Monday, February 4, 2008

Versatility of Internet Writing

I thought that in the chapter, “Dispatches from the New Frontier: Writing for the Internet,” Camille Paglia’s comparison of the Internet to music and pieces of art was pretty interesting, as I do find that attractiveness of an article on the web does have a lot to do with its appearance. Though I did wonder about her view of advertisements on webpages. “Web pages crowned or rimmed by ads sometimes resemble medieval illuminated manuscripts, with their fantastic embellished lettering, and also Art Nouveau books and prints, with their undulating borders of running tendrils” (270). It seems odd that Paglia would see such things in ads on webpages. I guess I can see that she is trying to show that internet writing still has some connections with its roots in print writing, though many times I see ads as a nuisance as it sometimes draws the readers away from the actual article they are looking at, like it is in magazines or newspapers. I guess I just don’t see the artistic qualities in flashing ads and banners on a webpage. She obviously has a positive view of the layout and aesthetics of the Internet. Paglia gave descriptions of how ads can be seen as a form of art, so I find it interesting that there wasn’t any mention of photographs or images included in written work (probably because she is writer and not a photographer.)

She says that “Internet text at its best is streamlined,” (272) which I agree with; articles online have to be short and to the point in order to keep a readers’ attention. Though in addition to the writing in articles and the setup/format, I think that many readers are also attracted by images, like in magazines. While scrolling down a page, I assume the reader will most likely notice a photograph before noticing any eye-catching words (maybe photographs and images will be described in a different chapter.)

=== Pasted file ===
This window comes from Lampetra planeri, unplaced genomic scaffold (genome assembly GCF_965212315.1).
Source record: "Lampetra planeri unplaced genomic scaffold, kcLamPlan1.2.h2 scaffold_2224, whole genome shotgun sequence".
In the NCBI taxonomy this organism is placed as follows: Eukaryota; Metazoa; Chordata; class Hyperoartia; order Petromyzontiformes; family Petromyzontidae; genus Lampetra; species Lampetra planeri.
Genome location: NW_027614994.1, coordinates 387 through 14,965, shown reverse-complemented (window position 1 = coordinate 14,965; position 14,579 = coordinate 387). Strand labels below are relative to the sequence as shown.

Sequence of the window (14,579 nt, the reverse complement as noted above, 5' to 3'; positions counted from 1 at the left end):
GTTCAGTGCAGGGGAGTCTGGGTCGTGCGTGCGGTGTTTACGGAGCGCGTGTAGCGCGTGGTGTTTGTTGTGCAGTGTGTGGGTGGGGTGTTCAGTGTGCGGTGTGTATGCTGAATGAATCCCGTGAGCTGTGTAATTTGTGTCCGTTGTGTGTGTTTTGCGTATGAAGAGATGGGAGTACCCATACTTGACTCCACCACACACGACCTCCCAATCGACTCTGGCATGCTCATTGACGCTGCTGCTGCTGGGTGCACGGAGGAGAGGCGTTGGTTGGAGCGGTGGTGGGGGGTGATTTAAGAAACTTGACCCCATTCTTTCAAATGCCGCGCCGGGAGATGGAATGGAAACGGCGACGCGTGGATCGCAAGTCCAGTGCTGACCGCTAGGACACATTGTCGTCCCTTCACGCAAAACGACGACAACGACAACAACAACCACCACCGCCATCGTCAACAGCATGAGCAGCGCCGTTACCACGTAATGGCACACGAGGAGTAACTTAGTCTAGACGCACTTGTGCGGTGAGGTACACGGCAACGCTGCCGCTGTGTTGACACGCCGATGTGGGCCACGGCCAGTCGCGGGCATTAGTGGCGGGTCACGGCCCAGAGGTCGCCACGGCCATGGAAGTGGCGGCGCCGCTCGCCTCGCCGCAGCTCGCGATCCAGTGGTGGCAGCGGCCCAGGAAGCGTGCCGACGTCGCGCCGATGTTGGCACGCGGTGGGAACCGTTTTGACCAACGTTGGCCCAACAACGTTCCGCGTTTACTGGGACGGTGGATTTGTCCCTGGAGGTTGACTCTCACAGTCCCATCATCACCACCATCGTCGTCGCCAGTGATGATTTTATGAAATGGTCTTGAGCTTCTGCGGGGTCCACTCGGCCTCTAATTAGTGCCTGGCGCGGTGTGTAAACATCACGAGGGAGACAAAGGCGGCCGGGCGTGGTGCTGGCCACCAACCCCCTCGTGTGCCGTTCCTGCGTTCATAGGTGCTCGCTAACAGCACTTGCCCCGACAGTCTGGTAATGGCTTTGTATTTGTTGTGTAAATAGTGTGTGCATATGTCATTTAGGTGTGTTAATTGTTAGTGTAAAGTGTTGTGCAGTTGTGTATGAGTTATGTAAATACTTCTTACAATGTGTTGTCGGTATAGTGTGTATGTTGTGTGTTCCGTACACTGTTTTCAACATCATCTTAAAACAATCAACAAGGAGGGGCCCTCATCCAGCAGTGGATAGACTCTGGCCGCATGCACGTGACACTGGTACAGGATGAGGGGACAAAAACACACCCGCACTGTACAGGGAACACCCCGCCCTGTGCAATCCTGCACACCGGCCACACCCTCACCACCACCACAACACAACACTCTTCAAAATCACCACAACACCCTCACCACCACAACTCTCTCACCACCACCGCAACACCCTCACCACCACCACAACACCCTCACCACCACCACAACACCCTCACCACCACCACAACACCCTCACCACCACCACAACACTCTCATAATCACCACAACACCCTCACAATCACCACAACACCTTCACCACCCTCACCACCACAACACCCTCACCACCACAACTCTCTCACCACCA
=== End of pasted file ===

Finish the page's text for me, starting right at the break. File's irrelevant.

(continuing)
I also agree with her point that the Internet brings more freedom of access for readers and it also provides more information than in other news outlets, such as on television. For example, I recently saw a clip from ABC news about how a religious group was planning on picketing Heath Ledger’s funeral (sorry for bringing it up, but it was the first and most recent thing that came to mind) and the newscaster stated that he wasn’t going to give the name of the religious group because he did not want to provide more publicity for them. However, if one were to put a simple search in Google, the name of the group is given all over the place. So not only does the Internet allow constant information to be transferred and updated almost immediately, but also provides information that would otherwise be filtered out. Although I did wonder just how effective it would be by refusing to tell the name since, if people were curious, they would search for it online, and they would find their website. So, wouldn’t that be providing publicity, just in an indirect way by provoking our curiosity? It seems that older forms of media are helping to push people into looking things up on the Internet, further showing how versatile Internet writing is.

1 comment:

Lance Strate said...

I think what Paglia was pointing to was the similarity in form and pattern between the web page with its ads and the illuminated manuscript (which predates printing, by the way). We see ads as irritations because of their content, but it's another story entirely if you look at it simply in terms of aesthetics. And that is how they will be seen in the future, when they no longer function as actual attempts to persuade. McLuhan was one of the first to note that advertising is one of the great art forms of the 20th century (and now the 21st).